Doctor insights on:
Medicine For Faslodex Allergy
Allergies occur when your immune system is triggered by envirionmental factors it should ignore--for example, pollen in the air, or dander on a cat or dog--and creates cells to fight against them. An allergic reaction typically causes itching, congestion, or drainage, and ...Read more
Probably not: Swelling is not listed as an adverse reaction. But i would discuss it with your prescribing doctor. ...Read more
Probably: This is one of the possible side effects. ...Read more
NO: Faslodex (fulvestrant) is an anti estogen therapy -used to treat hormone receptor positive breast cancer (breast cancer that depends on hormones such as estrogen to grow)- is given by injecting medication into the muscle. Xeloda is an oral chemotherapy- which is a pro drug of 5fu. It is used to treat different kind of cancer such as- colon, esophagus, rectal, breast . They are not similar. ...Read more
What should a person with breast cancer IV take after tamoxifen and aromasin. Arimidex femara or faslodex (fulvestrant)?
Treatment options: For stage IV breast cancer- if the cancer progressed after tamoxifen and aromasin- depending on several factors such as how much cancer burder, involvement to visceral organs, overall condition etc- the options would be- faslodex; combination of Aromasin (exemestane) and evorilimus ( based on recent randomized clinical trial) or chemotherapy. Discuss further with your oncologist- which one for your case. ...Read moreSee 1 more doctor answer
My mother has stage 4 metastatic breast cancer. She's on faslodex (fulvestrant) evey 28 days. Is it ok if she gets the shot 5 days later than usual once. Day 33?
Talk to oncologist: She needs to speak to her oncologist about this. ...Read more
Stop taking it: If it is an extreme necessity, and there are no alternatives, and you don't know whether this an allergic reaction or an adverse drug reaction (side effect), see an allergist/immunologist for evaluation and possible desensitization to the said drug for treatment if a particular disease episode, good luck ...Read more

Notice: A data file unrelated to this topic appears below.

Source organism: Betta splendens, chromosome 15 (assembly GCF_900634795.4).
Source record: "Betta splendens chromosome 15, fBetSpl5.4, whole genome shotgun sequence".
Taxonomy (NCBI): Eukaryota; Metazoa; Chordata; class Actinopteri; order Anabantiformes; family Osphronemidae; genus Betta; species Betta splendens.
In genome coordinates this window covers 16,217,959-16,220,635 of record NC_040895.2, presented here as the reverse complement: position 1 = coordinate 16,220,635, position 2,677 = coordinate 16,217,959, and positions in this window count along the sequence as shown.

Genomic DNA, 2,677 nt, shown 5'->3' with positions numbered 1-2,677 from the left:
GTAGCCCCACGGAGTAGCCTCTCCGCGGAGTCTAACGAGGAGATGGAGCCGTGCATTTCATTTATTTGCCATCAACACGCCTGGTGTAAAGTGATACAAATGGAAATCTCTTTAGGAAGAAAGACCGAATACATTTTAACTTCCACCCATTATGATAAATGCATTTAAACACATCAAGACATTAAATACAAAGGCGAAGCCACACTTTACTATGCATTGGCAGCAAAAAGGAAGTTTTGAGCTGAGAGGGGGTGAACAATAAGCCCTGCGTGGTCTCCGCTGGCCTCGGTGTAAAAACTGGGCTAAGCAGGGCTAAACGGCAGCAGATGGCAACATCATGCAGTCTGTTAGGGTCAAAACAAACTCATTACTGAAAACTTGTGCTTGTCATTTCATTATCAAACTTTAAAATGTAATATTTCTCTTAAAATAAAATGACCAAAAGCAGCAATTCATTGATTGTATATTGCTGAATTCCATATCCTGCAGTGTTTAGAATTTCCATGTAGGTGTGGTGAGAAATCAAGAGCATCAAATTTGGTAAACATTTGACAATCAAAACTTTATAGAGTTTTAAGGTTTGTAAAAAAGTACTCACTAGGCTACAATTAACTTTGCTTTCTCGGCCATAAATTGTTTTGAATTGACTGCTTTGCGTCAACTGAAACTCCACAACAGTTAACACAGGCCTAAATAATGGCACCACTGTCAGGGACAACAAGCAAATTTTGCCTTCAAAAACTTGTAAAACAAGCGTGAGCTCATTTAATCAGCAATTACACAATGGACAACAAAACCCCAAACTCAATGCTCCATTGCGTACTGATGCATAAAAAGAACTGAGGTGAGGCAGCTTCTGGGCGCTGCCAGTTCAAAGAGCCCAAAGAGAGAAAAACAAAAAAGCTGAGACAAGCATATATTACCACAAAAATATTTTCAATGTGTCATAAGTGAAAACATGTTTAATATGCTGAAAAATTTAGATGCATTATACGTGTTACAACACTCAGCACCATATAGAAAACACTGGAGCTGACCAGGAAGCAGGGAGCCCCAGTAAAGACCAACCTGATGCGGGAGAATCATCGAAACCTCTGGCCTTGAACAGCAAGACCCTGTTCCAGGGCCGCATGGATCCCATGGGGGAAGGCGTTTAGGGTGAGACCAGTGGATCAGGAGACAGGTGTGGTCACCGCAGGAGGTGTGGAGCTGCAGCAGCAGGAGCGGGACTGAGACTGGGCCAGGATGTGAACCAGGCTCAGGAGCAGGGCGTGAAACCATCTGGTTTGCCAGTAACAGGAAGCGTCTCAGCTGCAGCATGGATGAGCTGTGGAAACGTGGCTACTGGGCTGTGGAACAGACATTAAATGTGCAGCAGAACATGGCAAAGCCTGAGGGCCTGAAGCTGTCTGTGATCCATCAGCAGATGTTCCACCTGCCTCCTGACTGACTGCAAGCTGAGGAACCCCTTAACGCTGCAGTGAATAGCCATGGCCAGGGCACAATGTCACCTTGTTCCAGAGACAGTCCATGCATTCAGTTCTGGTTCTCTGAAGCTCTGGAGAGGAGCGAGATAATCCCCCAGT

Various Options: Daily steroid or antihistamines nasal sprays (fluticasone, azelastine) are helpful. Determining exactly what you could be sensitized to in order to practice appropriate avoidance measures is also important. If medications and avoidance are not effective or not feasible allergen immunotherapy (allergy shots) could be an option as well. Other meds include Sudafed, Mucinex, (guaifenesin) Afrin, oral antihistamines ...Read more
Could be!: Without understanding the circumstances and the type of reaction, it is impossible to answer the question. If you started the new medicine, and experienced a reaction, it could be due to allergy to the medication. ...Read more
No cure yet, but...: Allergy shots (allergen immunotherapy) is currently the only treatment that is disease modifiying, meaning it can change how the body responds to exposure to allergens. It is "natural" and long lasting effects carry on after shots are stopped. It works for most, but not all people. Closest thing to a cure so far..... For more read my blog at: http://www.Familyallergyasthmacare.Com/2013/03/its-no. ...Read more
OTC Allergy: Not fair. Truly, it is trial-and-error. What works best for you might not work best for someone else. Loratadine is the weakest binding non-sedating antihistamine; Cetirizine is the strongest binding non-sedating antihistamine. Benadryl (diphenhydramine) works better than both but it makes people sleepy. ...Read more